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Pteridomania was a craze which obsessed Victorian England at every level of society, from the Royal family to impoverished farm workers. The word is a portmanteau of the biological name for ferns and “mania” in the sense of a craze; in other words, pteridomania was a passion for ferns. It manifested in a huge range of ways, from going on collecting expeditions to gather specimens to including fern motifs on headstones, and numerous relics of pteridomania can be seen today in antique stores and in homes with a sizable collection of Victoriana.
Most people date the start of pteridomania to the 1830s, when Britons began to be obsessed with natural history. The opportunity to take a long ramble through the woods with the excuse of looking for and identifying ferns caught on, starting in the middle classes and rippling outwards. By the 1860s, pteridomania was at its peak, and it had petered out by the 1890s in favor of new obsessions.
At its most basic, pteridomania simply involved traveling to areas where ferns grew and documenting the species found there, sometimes taking samples. Some enthusiasts even managed to identify entirely new species. Others actively cultivated ferns in ferneries, greenhouses specifically designed for fern cultivation. The fernery spread well beyond the boundaries of Britain, as did pteridomania itself, with fern cultivation being practiced as far away as Australia.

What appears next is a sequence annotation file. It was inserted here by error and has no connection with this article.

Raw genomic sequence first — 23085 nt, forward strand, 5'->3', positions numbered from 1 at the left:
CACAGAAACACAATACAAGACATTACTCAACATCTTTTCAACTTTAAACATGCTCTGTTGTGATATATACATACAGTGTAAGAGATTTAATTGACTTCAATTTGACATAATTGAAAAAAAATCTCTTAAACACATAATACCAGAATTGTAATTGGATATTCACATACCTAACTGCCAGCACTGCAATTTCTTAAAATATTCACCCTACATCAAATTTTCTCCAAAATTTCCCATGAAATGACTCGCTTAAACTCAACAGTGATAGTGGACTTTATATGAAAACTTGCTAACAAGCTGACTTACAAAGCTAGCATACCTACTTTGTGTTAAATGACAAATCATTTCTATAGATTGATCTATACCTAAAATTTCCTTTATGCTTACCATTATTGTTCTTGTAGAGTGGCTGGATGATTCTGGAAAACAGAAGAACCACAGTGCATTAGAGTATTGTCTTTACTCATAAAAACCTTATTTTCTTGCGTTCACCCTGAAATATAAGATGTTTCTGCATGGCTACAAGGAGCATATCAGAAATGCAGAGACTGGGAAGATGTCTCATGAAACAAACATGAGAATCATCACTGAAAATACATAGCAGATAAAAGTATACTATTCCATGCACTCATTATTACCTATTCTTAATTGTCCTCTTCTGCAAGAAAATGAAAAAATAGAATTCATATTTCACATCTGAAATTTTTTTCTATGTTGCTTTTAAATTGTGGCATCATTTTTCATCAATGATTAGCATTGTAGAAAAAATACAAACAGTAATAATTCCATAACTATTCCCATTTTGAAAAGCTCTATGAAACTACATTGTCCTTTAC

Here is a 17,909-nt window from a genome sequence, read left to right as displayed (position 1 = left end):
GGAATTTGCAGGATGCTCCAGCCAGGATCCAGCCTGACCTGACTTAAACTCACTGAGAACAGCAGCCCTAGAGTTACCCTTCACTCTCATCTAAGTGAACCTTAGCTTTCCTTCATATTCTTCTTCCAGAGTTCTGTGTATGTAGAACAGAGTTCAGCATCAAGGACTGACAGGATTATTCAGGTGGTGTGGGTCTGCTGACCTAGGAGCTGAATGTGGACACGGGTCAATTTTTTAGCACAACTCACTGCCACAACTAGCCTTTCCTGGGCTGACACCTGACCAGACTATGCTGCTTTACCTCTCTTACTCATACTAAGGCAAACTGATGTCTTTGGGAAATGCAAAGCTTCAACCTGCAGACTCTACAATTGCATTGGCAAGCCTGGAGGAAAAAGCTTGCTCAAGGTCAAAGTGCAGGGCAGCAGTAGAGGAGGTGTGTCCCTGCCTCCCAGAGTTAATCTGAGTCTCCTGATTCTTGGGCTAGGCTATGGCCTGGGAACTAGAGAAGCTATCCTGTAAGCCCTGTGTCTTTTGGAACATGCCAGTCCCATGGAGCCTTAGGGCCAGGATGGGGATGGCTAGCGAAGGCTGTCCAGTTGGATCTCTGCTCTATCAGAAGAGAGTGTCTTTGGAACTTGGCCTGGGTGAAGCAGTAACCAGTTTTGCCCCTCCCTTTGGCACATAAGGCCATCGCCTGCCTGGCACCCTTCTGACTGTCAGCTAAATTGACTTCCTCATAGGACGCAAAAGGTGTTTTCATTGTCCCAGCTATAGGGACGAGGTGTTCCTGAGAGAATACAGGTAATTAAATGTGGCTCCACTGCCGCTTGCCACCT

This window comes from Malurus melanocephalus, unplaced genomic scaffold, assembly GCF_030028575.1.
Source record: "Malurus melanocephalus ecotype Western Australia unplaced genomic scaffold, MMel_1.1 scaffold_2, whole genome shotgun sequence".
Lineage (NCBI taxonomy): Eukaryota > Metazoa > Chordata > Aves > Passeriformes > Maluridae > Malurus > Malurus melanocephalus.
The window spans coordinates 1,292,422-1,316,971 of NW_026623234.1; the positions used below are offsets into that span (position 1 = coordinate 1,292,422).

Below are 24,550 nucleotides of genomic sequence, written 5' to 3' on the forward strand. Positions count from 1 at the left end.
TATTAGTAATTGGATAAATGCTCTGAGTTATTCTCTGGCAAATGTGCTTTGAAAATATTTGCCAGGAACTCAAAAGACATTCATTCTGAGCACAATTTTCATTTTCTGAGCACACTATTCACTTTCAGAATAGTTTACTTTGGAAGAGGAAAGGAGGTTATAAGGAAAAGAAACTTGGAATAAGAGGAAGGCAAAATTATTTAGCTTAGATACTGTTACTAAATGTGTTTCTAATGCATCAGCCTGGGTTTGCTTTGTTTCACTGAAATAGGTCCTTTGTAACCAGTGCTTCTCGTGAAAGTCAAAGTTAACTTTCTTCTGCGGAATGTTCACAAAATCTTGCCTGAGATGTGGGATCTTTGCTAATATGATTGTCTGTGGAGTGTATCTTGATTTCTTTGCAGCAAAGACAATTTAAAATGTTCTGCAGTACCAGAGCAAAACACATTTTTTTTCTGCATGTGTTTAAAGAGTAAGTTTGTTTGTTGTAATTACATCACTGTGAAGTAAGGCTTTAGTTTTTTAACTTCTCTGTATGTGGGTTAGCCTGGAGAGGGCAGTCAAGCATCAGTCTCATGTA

Fern motifs also integrated themselves into Victorian design. Fern patterns appeared in fabric, embroidery, cast iron, stone, and cake decorations. Women wore gowns decorated with ferns, exchanged pressed ferns, painted ferns, and collected illustrations of ferns along with scientific books on ferns. Gates were embellished with cast iron ferns, as were product labels, carriages, and pretty much any surface imaginable.
One of the most particularly interesting things about pteridomania is that it occurred across class boundaries. Participating in the fern craze didn't require money or sophistication, only an interest in ferns and time to go out to look for them, and as a result, people of all ages, social statuses, and economic classes engaged in pteridomania across England. This egalitarian craze was especially astonishing when one considers the rigid social boundaries of Victorian society.
Today, objects from the Victorian era can fetch a high price, and many of these objects betray the rich history of pteridomania in Victorian society. Ferns are subtly embroidered on vintage gowns, carved into furnishings, and lacquered onto trays, carrying this craze well beyond its 19th century origins.
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